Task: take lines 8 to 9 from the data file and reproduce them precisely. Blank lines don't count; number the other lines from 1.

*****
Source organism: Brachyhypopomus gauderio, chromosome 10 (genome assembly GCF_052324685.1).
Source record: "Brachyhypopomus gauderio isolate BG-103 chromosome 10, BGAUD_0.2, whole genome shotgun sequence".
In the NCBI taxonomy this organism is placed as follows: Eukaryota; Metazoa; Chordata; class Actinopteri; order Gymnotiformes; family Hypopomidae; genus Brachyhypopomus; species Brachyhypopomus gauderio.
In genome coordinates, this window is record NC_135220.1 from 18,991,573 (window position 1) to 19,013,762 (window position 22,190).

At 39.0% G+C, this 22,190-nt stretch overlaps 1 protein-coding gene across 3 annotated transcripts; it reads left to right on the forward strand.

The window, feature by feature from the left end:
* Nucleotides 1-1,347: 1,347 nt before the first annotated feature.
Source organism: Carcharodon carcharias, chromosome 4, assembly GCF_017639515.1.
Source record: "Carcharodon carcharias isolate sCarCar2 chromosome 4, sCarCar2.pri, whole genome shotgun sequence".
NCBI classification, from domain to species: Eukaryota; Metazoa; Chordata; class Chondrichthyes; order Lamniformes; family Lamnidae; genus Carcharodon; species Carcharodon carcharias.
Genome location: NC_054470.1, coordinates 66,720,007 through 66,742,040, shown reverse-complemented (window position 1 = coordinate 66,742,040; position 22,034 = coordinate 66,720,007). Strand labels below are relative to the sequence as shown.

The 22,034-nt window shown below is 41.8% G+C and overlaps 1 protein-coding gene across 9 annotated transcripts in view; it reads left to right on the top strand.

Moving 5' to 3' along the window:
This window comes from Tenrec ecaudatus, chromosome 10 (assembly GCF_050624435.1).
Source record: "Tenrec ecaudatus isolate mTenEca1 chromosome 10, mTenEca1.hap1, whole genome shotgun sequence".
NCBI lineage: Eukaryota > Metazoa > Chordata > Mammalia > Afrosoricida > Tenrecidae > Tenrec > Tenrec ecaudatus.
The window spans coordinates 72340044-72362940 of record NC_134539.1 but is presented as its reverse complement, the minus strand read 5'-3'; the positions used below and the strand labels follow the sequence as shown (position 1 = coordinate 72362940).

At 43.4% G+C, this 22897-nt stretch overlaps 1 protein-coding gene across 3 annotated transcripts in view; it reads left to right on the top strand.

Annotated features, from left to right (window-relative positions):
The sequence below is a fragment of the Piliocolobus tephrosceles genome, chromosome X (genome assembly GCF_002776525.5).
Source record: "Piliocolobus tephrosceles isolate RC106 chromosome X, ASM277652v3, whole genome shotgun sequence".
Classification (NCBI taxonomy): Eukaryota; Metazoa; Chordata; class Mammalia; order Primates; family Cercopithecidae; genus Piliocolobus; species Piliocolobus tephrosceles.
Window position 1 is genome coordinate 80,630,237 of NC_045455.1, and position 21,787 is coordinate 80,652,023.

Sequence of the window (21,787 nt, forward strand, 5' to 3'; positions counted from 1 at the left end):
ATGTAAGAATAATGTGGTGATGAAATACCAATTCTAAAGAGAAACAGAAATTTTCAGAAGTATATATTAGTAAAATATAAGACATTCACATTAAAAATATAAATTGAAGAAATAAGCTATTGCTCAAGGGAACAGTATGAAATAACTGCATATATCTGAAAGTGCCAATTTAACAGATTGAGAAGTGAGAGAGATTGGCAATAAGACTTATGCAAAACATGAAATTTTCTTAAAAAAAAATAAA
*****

Source organism: Carcharodon carcharias, chromosome 4, assembly GCF_017639515.1.
Source record: "Carcharodon carcharias isolate sCarCar2 chromosome 4, sCarCar2.pri, whole genome shotgun sequence".